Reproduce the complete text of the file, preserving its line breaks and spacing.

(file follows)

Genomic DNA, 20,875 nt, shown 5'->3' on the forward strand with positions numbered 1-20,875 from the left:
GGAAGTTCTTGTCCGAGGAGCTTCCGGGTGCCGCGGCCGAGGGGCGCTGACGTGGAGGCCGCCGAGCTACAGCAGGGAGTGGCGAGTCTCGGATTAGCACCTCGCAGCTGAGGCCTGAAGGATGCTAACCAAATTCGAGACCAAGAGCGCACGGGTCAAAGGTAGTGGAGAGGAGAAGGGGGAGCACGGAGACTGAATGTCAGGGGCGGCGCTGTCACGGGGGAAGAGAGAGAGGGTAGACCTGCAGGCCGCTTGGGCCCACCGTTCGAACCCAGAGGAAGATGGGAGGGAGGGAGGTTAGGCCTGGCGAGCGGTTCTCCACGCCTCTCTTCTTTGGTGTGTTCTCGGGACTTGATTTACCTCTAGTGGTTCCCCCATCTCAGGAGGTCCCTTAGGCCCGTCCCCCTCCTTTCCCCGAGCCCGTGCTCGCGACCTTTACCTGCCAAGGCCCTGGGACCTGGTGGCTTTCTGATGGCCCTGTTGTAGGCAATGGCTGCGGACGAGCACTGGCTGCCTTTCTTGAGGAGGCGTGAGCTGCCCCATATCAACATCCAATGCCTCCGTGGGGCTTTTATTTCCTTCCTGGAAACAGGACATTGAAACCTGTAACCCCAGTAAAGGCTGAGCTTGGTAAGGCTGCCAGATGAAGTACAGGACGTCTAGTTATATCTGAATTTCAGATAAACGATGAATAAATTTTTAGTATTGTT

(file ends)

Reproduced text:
Genomic DNA, 20,875 nt, shown 5'->3' on the forward strand with positions numbered 1-20,875 from the left:
GGAAGTTCTTGTCCGAGGAGCTTCCGGGTGCCGCGGCCGAGGGGCGCTGACGTGGAGGCCGCCGAGCTACAGCAGGGAGTGGCGAGTCTCGGATTAGCACCTCGCAGCTGAGGCCTGAAGGATGCTAACCAAATTCGAGACCAAGAGCGCACGGGTCAAAGGTAGTGGAGAGGAGAAGGGGGAGCACGGAGACTGAATGTCAGGGGCGGCGCTGTCACGGGGGAAGAGAGAGAGGGTAGACCTGCAGGCCGCTTGGGCCCACCGTTCGAACCCAGAGGAAGATGGGAGGGAGGGAGGTTAGGCCTGGCGAGCGGTTCTCCACGCCTCTCTTCTTTGGTGTGTTCTCGGGACTTGATTTACCTCTAGTGGTTCCCCCATCTCAGGAGGTCCCTTAGGCCCGTCCCCCTCCTTTCCCCGAGCCCGTGCTCGCGACCTTTACCTGCCAAGGCCCTGGGACCTGGTGGCTTTCTGATGGCCCTGTTGTAGGCAATGGCTGCGGACGAGCACTGGCTGCCTTTCTTGAGGAGGCGTGAGCTGCCCCATATCAACATCCAATGCCTCCGTGGGGCTTTTATTTCCTTCCTGGAAACAGGACATTGAAACCTGTAACCCCAGTAAAGGCTGAGCTTGGTAAGGCTGCCAGATGAAGTACAGGACGTCTAGTTATATCTGAATTTCAGATAAACGATGAATAAATTTTTAGTATTGTT